Isernia Turismo
Category : Per Comune

In the evening of the 24th of December, in Agnone, when the Saint Antonio bell rings (that is at 5:30 p.m., when you can hear the tolling of the highest bell-tower of the town), the countryside groups (Capammonde e Capabballe, Colle Sente, Guastra, Sant’Onofrio and San Quirico), formed by hundreds of every age bearers, wearing traditional costumes, light the “’ndocce” (torches) and make them way towards the main street of the town, becoming in this way a gigantic fire flood.

In the past, the ‘Ndocciata of Agnone took place late in the night, till midnight. Today, for tourist necessity, it starts some hours before, as soon as the sky becomes darker. In the past, the ‘ndocce were lighted above all in the countryside and near the front doors of the houses. Today, they are destined to a spectacular procession in the town centre and once they reach the square, a big bonfire is light up, around which people gather to say goodbye to the negative things of the year about to finish and symbolically burnt in the fire.

The ‘ndocce are big torches made of white fir wood and dried brooms sheaves tied up with a string. The ‘ndocce –three or four metres high – has a characteristic halo-shape or fan-shape and they always have an even number of torches, which can be vary from two to twenty. The ‘ndocce are carried by one or more bearers, wearing peasant costumes, whom put their head among the rays and bind fasten two torches balancing the whole structure. They use white fir to built the ‘ndocce for different reasons. First of all the fir is a resinous plant of easy combustion, though is a very heavy wood to carry; moreover, it is easy to find it in the woods in the province of Isernia; in particular, the one used for the ‘ndocciata of Agnone is drawn from Montecastelbarone woods. The choice of the fir has also a symbolic value: it is the most important naturalistic symbol of the Nativity; in fact, even if it is linked to pagan rituals, the fir has become the sacred Christmas tree for the Catholics.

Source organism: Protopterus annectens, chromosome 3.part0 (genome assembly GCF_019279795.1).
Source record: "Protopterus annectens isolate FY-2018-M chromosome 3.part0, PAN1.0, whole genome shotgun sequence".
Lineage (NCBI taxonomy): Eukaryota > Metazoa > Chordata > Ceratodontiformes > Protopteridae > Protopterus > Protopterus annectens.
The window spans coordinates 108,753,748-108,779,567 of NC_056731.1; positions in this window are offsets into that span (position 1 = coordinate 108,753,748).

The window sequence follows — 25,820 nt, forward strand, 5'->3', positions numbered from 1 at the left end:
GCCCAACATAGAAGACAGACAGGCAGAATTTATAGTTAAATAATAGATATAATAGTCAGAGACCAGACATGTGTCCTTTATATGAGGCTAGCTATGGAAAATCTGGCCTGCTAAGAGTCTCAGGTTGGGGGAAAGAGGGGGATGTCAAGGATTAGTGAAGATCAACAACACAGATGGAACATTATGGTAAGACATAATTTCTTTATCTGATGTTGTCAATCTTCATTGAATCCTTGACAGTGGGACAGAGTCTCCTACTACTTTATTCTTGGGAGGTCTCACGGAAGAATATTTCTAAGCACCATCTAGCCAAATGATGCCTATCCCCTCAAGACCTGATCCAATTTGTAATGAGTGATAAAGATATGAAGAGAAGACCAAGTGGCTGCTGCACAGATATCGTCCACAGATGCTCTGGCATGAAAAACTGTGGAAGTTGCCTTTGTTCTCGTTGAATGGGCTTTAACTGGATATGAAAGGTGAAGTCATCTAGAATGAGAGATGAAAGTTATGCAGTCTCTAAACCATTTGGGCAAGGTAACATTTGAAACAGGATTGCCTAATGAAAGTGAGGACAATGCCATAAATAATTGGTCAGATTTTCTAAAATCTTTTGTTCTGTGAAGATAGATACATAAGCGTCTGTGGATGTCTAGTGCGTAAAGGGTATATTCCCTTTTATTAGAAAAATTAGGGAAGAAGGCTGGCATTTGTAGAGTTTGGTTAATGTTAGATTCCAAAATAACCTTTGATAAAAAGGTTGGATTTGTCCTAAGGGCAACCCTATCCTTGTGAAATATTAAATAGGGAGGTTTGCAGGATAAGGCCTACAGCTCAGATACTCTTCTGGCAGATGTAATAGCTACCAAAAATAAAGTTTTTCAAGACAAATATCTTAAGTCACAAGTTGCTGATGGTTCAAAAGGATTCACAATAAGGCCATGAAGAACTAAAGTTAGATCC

The trunks of the fir, cleared of its bark, are cut in slight plankings, about one metre and a half long, tied up in a sheaf and piled up to three/four metres of lenght. This long group of wood ingots is enriched of dried stalks of brooms on the top. So the ‘ndocce  burn and crackle characterising the ritual also for their sound. Depending on how the ‘ndoccia burnt, they draw the omens: if the bora blew, it was foreseen a good crop and on the contrary if the wind passed away. A crackling fire and a thick flame were considered a good omen because able to expel the witches.

One of the usages better remembered by elderly people was to do the “cumbarojje”, that is to cut a fine figure in front of the girls; in fact, they competed in making the most beautiful and solid torch in order to make it last more. The “cumbarsa”, that is the appearance, had also an other meaning: when the procession had ended, the men took the ‘ndoccia under the window of the maiden, in which they placed their hopes. If she leant out, it meant that she had appreciated it and the torch ended up to burn out in front of her main door, otherwise a water bucket put out the torch and the boy passion at the same time.

(Nella foto: la 'Ndocciata dell'8 dicembre 1996 a Roma in Piazza San Pietro)